Wednesday, December 23, 2015
It SHOULD have been an epic team-up!
When I was using Wednesdays to primarily review Marvel comics in chronological order, I occasionally had to talk about a story that simply wasn't any good. It was a natural part of the process.
But when I phased that out in place of doing random reviews, I figured I would pretty much always be talking about comic books I enjoyed or at least had elements I found interesting.
But, by gum, I just gotta vent about this one. Sorry you all have to suffer for it.
Because if you toss John Paul Jones into a story, then you create an expectation that story will be epic. Harold Lamb understood that when he used the early American naval hero in a couple of related short stories.
So when Charlton's The Phantom #45 (August 1971) gave us an effectively composed cover promising a battle between the titular hero and the pirates of Tripoli--and then we learn that the story is titled "The Phantom and John Paul Jones," then BY GOLLY we have every right in the world to expect epic-ness.
Sadly, we don't quite get to epic levels. The concept is great: The story is set in 1777, taking advantage of the fact that the Phantom (passing the mask from father to son through the years) has been active for centuries. While most of Charlton's Phantom stories involved the contemporary hero, this particular issue included a pair of stories flashing back to earlier Phantoms.
This by itself is a good idea, but Charlton consistently shot itself in the foot with this series by limiting each story to 7 pages each to include three per issue. That meant each individual story was rushed or overly simplistic.
Also, it seems there was a rule to NEVER allow the Phantom to take off his costume and mask, even when he was supposed to be in disguise. Here's a few panels from a story set in 19th Century Paris, where the Phantom is trying to track down a stolen ruby:
Yeah, that's a brilliant disguise. Gee whiz.
Also, the artist, Pat Boyette, had good compositional skills and drew nice ships and buildings, but his figure work is very stiff.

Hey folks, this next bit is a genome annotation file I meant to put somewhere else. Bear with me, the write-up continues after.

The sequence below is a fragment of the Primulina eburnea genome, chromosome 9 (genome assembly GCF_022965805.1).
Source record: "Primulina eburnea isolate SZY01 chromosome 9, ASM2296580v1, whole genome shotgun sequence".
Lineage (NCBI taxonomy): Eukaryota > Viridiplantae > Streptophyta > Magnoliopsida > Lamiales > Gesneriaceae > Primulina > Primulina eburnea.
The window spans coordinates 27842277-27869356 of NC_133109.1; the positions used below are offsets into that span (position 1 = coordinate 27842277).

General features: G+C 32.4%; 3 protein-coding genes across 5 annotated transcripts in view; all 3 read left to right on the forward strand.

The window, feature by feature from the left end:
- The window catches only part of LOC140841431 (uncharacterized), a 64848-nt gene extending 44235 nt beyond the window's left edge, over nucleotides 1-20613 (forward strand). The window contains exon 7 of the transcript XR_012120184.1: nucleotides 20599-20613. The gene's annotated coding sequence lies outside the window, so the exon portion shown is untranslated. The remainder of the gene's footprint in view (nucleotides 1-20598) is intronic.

The set up for "The Phantom and John Paul Jones" is perfectly good. Some Bandari tribesmen (allies of the Phantom) have been captured and taken as slaves to Tripoli, so the Phantom travels to that pirate-ridden city to rescue them. Entering the city in full costume, he's spotted almost immediately and captured, then made a galley slave alongside the Bandari. Still in full costume, by the way. The pirates don't even bother to take off his mask.
The ship he's on goes to sea looking for prey and soon finds an American frigate captained by John Paul Jones. Jones is outnumbered and at risk of being overrun when the pirates board him, but the Phantom and the Bandari break loose, catching the pirates between two forces.
There's a brief fight--Jones kills the pirate captain and saves the Phantom. Then the story ends.
It's all too abrupt. Once again, the general idea is sound, but it needed the entire issue devoted to it to properly flesh it out and generate any real sense of excitement. It gives no opportunity for Jones and the Phantom to significantly interact with each other. Heck, there's literally only one panel in the entire story in which the two appear together.
Was it the Phantom's plan to get captured? If so, how did he know he'd end up chained next to the Bandari? Or was that dumb luck?
It's a missed opportunity, taking an inherently cool idea and just messing it up.
So I had to vent. Sorry to inflict that on you. Next week, we'll return to comic books I think are actually fun as we follow the son of Tarzan on a trip to another planet.